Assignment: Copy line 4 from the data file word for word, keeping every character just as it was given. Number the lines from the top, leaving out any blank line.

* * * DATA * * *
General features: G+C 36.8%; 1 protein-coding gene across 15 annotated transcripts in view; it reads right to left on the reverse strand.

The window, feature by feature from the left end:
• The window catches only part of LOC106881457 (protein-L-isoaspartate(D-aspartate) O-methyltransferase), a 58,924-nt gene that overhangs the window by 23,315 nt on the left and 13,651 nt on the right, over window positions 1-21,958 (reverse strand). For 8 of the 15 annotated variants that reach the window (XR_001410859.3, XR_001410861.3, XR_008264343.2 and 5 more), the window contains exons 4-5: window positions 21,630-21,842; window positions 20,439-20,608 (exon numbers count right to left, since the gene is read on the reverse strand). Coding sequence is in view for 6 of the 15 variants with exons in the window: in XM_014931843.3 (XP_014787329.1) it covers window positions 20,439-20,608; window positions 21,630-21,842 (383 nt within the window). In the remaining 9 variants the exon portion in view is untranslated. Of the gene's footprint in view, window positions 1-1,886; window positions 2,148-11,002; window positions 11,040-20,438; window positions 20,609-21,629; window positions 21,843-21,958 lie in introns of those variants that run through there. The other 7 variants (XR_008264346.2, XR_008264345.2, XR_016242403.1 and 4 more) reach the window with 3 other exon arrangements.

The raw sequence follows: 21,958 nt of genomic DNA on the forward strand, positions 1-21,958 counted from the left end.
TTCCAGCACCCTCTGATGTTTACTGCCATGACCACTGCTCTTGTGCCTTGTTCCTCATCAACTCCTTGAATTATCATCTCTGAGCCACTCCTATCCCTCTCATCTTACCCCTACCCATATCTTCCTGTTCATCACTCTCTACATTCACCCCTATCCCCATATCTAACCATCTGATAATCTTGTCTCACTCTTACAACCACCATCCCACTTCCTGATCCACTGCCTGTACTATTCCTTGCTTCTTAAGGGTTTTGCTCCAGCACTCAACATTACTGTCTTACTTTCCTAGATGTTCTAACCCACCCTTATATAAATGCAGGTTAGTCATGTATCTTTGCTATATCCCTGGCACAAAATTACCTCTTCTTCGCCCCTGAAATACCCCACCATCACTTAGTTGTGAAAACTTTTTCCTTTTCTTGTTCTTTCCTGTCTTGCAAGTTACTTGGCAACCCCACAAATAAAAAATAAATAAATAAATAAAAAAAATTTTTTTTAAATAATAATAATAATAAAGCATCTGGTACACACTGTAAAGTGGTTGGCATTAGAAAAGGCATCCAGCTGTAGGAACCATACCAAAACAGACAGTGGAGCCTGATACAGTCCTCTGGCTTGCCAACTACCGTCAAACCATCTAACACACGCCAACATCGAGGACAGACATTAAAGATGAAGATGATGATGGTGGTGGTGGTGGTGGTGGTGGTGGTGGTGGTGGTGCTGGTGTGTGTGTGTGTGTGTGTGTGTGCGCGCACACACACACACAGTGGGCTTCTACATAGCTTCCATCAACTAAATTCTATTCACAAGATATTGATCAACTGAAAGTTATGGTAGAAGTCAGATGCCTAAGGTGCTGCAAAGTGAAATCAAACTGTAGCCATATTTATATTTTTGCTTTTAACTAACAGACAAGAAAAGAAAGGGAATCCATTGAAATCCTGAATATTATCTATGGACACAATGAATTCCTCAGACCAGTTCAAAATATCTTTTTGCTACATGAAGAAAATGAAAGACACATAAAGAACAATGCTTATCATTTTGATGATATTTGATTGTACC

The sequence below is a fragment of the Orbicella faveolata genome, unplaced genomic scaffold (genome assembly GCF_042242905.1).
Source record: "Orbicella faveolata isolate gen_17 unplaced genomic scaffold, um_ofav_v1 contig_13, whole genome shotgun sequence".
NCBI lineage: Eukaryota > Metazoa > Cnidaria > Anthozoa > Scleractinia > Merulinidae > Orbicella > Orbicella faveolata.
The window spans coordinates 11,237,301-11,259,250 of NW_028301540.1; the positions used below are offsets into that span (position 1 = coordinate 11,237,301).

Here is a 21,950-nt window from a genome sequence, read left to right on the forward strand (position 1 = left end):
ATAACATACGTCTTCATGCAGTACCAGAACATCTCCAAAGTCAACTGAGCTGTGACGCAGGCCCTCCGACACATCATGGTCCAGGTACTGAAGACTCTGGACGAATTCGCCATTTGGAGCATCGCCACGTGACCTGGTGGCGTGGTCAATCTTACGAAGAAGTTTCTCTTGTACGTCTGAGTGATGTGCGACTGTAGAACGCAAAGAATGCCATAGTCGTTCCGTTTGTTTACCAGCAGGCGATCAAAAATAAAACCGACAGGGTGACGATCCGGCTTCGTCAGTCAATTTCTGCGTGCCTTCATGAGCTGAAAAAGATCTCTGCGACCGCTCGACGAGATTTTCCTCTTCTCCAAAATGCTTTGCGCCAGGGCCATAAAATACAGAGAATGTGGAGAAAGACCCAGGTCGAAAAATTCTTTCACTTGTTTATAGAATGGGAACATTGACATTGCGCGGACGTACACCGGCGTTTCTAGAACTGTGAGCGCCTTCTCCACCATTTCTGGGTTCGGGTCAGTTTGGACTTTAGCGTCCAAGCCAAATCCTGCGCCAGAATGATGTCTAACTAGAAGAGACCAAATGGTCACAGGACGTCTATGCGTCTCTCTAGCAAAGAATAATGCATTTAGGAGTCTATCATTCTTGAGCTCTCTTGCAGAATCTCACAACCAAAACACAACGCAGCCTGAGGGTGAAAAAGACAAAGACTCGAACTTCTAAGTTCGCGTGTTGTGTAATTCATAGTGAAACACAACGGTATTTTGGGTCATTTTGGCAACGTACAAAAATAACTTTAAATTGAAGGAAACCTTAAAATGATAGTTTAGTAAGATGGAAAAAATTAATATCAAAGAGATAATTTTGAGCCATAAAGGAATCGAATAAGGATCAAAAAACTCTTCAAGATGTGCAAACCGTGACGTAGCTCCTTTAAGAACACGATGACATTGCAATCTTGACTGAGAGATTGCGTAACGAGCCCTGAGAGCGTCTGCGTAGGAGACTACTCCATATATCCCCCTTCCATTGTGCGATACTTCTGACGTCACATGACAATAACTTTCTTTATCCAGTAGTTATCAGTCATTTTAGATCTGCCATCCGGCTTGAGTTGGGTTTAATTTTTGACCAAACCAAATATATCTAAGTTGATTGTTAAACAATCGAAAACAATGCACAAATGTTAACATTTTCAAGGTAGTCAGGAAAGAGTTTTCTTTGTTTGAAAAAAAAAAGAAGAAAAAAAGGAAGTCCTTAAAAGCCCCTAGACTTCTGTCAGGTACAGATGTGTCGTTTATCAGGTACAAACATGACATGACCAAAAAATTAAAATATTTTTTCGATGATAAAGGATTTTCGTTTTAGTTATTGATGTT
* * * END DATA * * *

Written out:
The raw sequence follows: 21,958 nt of genomic DNA on the forward strand, positions 1-21,958 counted from the left end.